Some scholars have pointed explicitly to the boundary-spanning nature of business models by emphasizing the need to consider activities performed for the focal firm but outside its boundaries by partners, suppliers or customers. This allows the focal firm to rely on the resources and capabilities of third parties, and harness external ideas and technologies through ‘open business models’.

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Indeed, in some instances entire key activities - such as product development - are shifted outside the firm; but they remain, nevertheless, a central part of the firm’s business model.11
The design parameters of activity systems
This section describes two sets of design parameters that capture the purposeful, firm-centric design of activity systems e design elements and design themes.
Design elements: content, structure and governance One set of important design parameters that characterize an activity system are the design elements of content, structure and governance, which go beyond interdependencies among activities or notions of network structure.
 Activity system content refers to the selection of activities, i.e., those that are performed. For example, in addition to the typical activities of a retail bank, Bancolombia adopted activities designed to offer microcredit to the more than 60% of Colombians who did not have access to banking services. To perform these new activities, the bank needed to train its top management, hire and train new staff, develop new capabilities, and link the new activity to its existing system (platforms, applications, and channels)12;
 Activity system structure describes how the activities are linked (e.g., the sequencing between them), and it also captures their importance for the business model, for example, in terms of their core, supporting or peripheral nature. Consider IBM: triggered by a severe financial crisis in the early 1990s, the firm switched its core and peripheral activities, shifting its focus from being a hardware supplier (old core) to becoming a service provider (new core). Building on a body of know-how built over decades, IBM launched a range of new activities in consulting, IT maintenance, and other services: by 2006, more than half of IBM’s $90bn revenues came from these activities, which had barely existed 15 years earlier.13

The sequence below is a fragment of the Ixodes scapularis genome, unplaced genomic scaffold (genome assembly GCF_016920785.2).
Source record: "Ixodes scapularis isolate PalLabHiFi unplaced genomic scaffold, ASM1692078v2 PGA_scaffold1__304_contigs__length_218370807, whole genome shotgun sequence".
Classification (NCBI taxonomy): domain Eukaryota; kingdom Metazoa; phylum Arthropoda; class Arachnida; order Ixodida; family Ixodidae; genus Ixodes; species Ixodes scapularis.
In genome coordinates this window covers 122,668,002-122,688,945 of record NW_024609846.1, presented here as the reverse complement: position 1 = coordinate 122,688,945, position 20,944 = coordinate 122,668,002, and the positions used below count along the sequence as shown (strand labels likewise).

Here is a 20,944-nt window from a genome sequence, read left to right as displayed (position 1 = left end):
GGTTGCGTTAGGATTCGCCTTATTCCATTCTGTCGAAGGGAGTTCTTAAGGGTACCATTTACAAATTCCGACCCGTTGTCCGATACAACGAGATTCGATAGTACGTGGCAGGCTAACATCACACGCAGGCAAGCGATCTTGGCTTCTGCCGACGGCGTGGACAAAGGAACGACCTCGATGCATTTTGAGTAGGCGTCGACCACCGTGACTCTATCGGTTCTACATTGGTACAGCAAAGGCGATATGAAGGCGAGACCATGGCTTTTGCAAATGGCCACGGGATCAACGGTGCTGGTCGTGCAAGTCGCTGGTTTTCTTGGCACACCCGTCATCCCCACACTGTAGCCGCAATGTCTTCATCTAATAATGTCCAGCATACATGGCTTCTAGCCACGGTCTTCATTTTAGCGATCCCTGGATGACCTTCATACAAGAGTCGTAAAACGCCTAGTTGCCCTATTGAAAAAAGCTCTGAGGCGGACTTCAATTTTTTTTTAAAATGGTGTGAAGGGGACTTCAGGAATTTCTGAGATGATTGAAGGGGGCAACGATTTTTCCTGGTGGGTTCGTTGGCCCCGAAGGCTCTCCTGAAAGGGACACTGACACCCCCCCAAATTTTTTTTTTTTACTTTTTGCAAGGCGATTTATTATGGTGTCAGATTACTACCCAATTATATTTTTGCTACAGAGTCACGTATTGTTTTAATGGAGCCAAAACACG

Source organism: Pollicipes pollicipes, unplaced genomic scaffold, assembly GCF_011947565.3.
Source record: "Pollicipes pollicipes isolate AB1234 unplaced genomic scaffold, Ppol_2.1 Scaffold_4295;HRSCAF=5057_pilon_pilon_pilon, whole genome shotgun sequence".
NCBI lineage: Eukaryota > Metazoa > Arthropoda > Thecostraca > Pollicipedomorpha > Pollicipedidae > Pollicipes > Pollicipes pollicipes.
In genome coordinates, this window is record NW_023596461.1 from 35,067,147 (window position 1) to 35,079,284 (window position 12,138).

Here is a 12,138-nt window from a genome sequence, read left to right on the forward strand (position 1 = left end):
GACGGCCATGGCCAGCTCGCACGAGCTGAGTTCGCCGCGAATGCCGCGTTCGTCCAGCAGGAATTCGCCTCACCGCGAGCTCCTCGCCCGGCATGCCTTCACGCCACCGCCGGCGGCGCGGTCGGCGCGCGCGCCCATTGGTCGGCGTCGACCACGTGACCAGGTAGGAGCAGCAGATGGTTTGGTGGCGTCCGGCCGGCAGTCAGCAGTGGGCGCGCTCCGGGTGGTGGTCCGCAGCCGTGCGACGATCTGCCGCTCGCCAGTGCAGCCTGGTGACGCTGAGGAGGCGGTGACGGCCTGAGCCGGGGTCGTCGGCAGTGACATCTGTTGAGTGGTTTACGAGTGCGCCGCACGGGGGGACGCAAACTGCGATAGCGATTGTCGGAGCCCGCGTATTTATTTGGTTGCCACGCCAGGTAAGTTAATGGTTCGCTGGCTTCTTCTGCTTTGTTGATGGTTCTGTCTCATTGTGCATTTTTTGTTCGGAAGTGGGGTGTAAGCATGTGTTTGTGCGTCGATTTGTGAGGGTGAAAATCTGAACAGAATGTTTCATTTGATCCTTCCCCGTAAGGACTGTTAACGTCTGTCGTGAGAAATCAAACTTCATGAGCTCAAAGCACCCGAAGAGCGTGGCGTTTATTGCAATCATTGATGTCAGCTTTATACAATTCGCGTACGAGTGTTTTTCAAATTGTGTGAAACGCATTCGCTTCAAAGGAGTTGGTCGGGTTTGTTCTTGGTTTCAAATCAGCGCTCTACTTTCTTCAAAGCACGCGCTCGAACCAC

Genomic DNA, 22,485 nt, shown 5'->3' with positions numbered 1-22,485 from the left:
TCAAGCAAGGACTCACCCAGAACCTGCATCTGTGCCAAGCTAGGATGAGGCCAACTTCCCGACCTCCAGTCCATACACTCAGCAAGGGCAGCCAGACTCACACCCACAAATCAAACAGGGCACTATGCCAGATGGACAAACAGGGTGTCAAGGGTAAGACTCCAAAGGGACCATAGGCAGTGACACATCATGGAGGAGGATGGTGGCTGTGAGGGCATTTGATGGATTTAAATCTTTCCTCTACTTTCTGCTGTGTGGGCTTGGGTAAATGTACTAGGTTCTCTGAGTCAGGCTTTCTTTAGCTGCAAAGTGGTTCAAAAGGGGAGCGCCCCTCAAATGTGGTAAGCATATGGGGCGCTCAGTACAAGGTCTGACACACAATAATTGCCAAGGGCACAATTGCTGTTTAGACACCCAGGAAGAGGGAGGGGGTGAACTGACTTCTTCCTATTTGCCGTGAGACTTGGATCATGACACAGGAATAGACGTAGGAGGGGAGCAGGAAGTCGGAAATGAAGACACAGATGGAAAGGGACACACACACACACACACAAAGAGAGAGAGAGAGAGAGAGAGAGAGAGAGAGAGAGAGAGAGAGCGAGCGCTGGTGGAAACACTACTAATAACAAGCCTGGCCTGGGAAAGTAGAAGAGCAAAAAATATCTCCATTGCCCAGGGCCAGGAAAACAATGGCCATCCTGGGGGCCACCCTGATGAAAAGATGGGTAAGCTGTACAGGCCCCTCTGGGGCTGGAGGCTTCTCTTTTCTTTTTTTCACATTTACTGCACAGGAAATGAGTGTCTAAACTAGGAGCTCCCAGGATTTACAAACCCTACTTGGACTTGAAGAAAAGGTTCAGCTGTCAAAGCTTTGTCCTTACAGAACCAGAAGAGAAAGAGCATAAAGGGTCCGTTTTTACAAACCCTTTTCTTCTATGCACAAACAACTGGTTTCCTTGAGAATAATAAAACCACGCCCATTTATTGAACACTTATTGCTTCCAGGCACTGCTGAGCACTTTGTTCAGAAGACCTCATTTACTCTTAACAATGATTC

Activity system governance refers to who performs the activities. Franchising, for example, represents one possible approach to activity system governance. It can be the key to unlocking value, as was the case when Japanese retailing entrepreneur Toshifumi Suzuki realized in the early 1970s that the franchise system developed in the U.S. was an ideal response to the strict government regulations which limited the size and restricting the opening times of Japanese retail outlets. In franchising Seven-Eleven stores in Japan, Suzuki adopted a novel type of activity system governance and managed to create value through professional management and local adaptation.14
Managers often need to make decisions on all these parameters, often simultaneously. For example, consider P2P lending companies like Lending Club, Prosper or Zopa, which aim at enabling direct small, unsecured loans between individuals. Important business model design issues for these firms founders in their early stages were: (1) whether to include a secondary market for trading loans in their activity systems or not (a content issue); (2) how precisely to link borrowing and lending activities - for example, would they provide an algorithm to automatically match borrowers to lenders, and if so, to whom and to how many (a structure issue)?; and (3) who should perform the credit risk assessment of the borrower, the P2P firm or the lender (a governance issue)?